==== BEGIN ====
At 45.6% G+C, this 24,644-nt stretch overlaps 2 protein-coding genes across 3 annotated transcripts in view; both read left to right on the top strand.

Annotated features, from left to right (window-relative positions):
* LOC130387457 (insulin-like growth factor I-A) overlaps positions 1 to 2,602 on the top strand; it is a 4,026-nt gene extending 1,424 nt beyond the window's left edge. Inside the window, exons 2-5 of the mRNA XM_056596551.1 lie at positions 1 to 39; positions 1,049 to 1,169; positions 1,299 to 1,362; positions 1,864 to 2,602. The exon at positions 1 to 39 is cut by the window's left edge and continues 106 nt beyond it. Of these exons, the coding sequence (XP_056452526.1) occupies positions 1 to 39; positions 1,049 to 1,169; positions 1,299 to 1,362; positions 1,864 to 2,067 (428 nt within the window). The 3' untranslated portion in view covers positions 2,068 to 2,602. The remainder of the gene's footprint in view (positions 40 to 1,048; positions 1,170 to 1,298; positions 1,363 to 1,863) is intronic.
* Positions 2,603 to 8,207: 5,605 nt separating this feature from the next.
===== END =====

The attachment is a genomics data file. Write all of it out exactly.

At 45.6% G+C, this 24,644-nt stretch overlaps 2 protein-coding genes across 3 annotated transcripts in view; both read left to right on the top strand.

Annotated features, from left to right (window-relative positions):
* LOC130387457 (insulin-like growth factor I-A) overlaps positions 1 to 2,602 on the top strand; it is a 4,026-nt gene extending 1,424 nt beyond the window's left edge. Inside the window, exons 2-5 of the mRNA XM_056596551.1 lie at positions 1 to 39; positions 1,049 to 1,169; positions 1,299 to 1,362; positions 1,864 to 2,602. The exon at positions 1 to 39 is cut by the window's left edge and continues 106 nt beyond it. Of these exons, the coding sequence (XP_056452526.1) occupies positions 1 to 39; positions 1,049 to 1,169; positions 1,299 to 1,362; positions 1,864 to 2,067 (428 nt within the window). The 3' untranslated portion in view covers positions 2,068 to 2,602. The remainder of the gene's footprint in view (positions 40 to 1,048; positions 1,170 to 1,298; positions 1,363 to 1,863) is intronic.
* Positions 2,603 to 8,207: 5,605 nt separating this feature from the next.